Minnesota opened up the Bob Motzko Era at home in fantastic fashion, putting up seven goals on the notoriously stingy Minnesota Duluth defense to snap a nine-game winless streak against their—I guess we can call them this again—intra-state rivals.
Here were my three biggest takeaways from tonight’s game.
- Minnesota’s energy line gets rewarded
One of the things that stood out to me in Friday night’s game was the play of Minnesota’s third line of Scott Reedy centering Brannon McManus and Garrett Wait. The line didn’t score up on the scoresheet, but was excellent at forcing turnovers in the neutral zone, making little effort plays on the backcheck, and generally kept the puck on the right end of the ice. We don’t get numbers on turnovers forced or Corsi, but I’d be willing to bet that line scored great in both categories.
That carried over into early in the game on Sunday night and they got rewarded. Brannon McManus scored the first goal of the game by going hard into a tough area in front of the UMD and collecting his own rebound to score a goal. The second goal came during a 4-on-4 that started in the Minnesota zone, but after a forced turnover at the blue line, Minnesota took the puck down to the other end and was able get a goal when Clayton Phillips shot was tipped by McManus.
Finally, in the third period, Garrett Wait scored his first career goal on a play that started with Brannon McManus being active and forcing a turnover in the Minnesota zone. There wasn’t really a lot expected out of Wait coming into this season after he never really took off as a scorer in the USHL after committing to Minnesota at a young age. But three years playing in the Waterloo Blackhawks organization is enough to turn anybody into a very detail-oriented, smart hockey player. Wait looks like he might surprise people with his productivity this year.
Goals may be tough to come by for Minnesota throughout the season. Adding a third line that can play with a lot of energy, combined with the skill they bring, could be huge for this team.
2. Minnesota Duluth’s offense looks like a problem
Minnesota Duluth made it to four goals tonight, ending a streak dating back to last year of eight games where they scored two or fewer in regulation, but it took a boatload of power play time and some late score effects to get there. They out-skated the Gophers much of the night and had a big advantage in shots on goal. But the quality of those chances never felt as dangerous as the few Minnesota was able to produce.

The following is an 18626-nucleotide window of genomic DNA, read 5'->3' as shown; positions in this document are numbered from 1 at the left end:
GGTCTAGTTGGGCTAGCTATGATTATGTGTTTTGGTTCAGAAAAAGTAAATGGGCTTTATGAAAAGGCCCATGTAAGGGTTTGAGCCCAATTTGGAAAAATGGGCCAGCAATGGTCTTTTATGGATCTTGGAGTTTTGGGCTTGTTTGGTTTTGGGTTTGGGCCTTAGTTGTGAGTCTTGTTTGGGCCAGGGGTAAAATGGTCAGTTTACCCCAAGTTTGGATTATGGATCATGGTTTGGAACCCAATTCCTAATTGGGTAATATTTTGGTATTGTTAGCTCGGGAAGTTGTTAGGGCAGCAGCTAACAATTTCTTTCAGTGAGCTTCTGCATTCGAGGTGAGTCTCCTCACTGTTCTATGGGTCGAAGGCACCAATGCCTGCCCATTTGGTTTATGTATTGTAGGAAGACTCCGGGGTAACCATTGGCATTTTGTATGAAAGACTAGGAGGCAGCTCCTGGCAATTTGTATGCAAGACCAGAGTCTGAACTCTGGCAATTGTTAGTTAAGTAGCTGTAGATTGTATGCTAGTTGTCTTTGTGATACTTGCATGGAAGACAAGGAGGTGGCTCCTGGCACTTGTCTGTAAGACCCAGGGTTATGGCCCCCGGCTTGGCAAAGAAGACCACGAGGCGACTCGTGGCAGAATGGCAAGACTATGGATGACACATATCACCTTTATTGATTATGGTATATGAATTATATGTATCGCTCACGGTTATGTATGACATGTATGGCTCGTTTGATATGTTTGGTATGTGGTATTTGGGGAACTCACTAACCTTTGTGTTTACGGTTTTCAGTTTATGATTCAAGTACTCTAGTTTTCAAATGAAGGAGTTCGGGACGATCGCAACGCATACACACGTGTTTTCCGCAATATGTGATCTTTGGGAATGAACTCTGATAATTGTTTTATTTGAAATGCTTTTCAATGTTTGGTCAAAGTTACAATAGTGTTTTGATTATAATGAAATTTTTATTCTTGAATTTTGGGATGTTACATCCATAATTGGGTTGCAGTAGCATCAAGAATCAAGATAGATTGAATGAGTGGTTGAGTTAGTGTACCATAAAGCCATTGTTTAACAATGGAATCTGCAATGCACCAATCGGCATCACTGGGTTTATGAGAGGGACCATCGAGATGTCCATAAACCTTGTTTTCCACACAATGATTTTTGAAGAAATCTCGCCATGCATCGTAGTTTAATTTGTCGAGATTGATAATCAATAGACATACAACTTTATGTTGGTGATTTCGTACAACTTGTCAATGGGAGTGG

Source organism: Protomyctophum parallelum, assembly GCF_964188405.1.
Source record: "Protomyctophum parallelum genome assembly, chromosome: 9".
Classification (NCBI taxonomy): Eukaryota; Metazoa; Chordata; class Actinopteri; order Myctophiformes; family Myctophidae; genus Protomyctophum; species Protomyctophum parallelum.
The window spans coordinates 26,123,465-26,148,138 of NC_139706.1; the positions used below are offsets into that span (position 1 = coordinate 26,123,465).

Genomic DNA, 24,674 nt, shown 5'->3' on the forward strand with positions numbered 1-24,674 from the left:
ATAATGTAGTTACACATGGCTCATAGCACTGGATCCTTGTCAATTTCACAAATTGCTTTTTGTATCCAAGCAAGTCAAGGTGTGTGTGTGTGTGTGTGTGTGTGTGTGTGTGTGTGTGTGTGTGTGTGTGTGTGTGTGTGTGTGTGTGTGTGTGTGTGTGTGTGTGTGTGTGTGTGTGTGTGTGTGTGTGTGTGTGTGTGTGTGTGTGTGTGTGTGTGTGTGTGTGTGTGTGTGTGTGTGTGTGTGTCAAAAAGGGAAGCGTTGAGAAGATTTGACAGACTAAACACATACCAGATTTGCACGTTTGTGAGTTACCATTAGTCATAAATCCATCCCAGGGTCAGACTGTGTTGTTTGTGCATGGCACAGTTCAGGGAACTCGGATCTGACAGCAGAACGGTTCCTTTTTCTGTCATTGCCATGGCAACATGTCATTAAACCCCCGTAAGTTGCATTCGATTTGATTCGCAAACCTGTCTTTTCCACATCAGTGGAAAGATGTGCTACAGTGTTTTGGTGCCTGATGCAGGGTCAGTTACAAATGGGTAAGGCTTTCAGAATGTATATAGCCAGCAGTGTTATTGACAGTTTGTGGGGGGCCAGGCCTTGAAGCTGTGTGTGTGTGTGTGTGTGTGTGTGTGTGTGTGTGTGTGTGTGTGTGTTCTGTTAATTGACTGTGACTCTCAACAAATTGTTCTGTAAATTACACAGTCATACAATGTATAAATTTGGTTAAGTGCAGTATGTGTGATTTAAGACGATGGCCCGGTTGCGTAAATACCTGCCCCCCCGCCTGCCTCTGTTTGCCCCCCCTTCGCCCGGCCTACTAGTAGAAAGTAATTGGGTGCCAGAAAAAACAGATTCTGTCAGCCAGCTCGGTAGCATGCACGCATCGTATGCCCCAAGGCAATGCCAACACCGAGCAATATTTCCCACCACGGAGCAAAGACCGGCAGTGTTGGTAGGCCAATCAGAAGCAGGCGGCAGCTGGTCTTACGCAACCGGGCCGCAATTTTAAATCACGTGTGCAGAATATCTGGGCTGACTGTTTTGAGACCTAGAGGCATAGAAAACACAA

It’s tough to see where the goals are going to come from this year. Tufte-Krieger-Swaney is a decent line, but I don’t see them scoring enough to carry the team and I don’t think there’s a lot of goals behind them in the line-up. Both Cates brothers getting onto the scoresheet is a positive sign, but there are going to be some frustrating nights this season where UMD produces a high volume of shots, but isn’t able to convert often enough to win.
3. Minnesota gets some offense from the blue line
Minnesota’s power play is still a work in progress as they adjust to Bob Motzko’s system. There were a few moments where it looked like UMD knew what Minnesota was trying to do better than Minnesota, which very well may have been the case. But there were also glimpses, most notably on Tyler Sheehy’s first period goal, where you could see the potential.
On that play, Minnesota Duluth had a bad, season-officially-started-yesterday-type breakdown on the their penalty kill, giving Clayton Phillips the puck with time and space at the point. Phillips was able to Sheehy at the right crease with a cross-ice pass for an easy goal.
Minnesota really lacked a playmaker from the blue line last season, to the point that they brought in Clayton Phillips at mid-year hoping he could be that guy. Phillips was painfully over-matched last season, but with that experience under his belt, he already looks much more confident this year. He already has four points in two games this season after going scoreless in 11 games last year. He’s going to be given a lot of responsibility this year, especially on the power play, and so far, he has ran with it. Bob Motzko’s system is very friendly to defensemen that can move the puck on the power play—Jimmy Schuldt, Ethan Prow, and Nick Jensen were all All-Americans under him—and Phillips is in an excellent position.